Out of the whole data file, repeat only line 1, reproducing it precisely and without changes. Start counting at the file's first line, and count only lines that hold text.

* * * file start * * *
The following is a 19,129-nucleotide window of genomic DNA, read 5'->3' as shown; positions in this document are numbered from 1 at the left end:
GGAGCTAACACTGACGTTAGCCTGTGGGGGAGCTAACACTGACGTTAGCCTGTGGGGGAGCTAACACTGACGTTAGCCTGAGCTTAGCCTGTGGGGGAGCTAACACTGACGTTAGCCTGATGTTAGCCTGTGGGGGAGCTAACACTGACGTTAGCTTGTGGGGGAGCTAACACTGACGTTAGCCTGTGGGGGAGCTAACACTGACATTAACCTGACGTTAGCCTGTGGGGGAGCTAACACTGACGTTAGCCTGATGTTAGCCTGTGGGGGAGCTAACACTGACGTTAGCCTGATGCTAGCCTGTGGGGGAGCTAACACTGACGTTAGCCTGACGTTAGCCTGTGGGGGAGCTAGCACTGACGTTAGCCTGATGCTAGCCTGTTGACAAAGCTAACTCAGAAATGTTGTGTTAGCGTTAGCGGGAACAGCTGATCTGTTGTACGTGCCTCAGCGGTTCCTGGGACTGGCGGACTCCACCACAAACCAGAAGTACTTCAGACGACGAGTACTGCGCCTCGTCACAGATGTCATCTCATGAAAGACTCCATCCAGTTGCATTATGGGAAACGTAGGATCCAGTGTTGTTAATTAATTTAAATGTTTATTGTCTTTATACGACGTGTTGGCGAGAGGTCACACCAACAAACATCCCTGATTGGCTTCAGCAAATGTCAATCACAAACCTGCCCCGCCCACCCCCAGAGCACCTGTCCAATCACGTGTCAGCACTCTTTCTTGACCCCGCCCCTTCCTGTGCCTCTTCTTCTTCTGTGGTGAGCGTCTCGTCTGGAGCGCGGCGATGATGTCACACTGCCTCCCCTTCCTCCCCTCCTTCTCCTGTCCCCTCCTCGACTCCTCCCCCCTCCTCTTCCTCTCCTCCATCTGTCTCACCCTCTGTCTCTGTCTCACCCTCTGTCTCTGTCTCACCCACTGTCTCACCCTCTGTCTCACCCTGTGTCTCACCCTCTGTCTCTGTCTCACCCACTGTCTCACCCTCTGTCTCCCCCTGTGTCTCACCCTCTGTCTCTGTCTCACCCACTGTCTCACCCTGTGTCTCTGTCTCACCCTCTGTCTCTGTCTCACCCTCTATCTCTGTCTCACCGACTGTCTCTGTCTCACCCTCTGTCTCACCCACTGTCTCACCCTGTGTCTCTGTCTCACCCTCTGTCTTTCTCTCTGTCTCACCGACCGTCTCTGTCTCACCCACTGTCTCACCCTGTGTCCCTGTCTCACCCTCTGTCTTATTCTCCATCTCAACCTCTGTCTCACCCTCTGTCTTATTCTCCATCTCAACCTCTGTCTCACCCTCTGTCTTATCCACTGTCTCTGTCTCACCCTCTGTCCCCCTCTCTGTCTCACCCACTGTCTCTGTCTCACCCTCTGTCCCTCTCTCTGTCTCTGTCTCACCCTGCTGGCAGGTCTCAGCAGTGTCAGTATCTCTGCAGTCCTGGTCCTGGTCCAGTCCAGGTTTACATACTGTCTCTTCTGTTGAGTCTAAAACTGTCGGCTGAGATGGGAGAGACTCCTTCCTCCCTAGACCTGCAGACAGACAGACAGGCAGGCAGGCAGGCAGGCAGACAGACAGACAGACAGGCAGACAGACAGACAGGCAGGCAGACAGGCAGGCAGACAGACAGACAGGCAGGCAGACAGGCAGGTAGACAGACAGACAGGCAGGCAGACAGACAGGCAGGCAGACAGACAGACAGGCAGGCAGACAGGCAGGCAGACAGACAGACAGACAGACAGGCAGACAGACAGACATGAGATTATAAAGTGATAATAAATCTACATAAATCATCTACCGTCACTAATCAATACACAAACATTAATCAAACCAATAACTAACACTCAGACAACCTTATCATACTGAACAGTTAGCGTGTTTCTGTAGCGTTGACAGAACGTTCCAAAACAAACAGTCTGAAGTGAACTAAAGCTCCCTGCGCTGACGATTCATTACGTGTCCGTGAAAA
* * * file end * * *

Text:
The following is a 19,129-nucleotide window of genomic DNA, read 5'->3' as shown; positions in this document are numbered from 1 at the left end: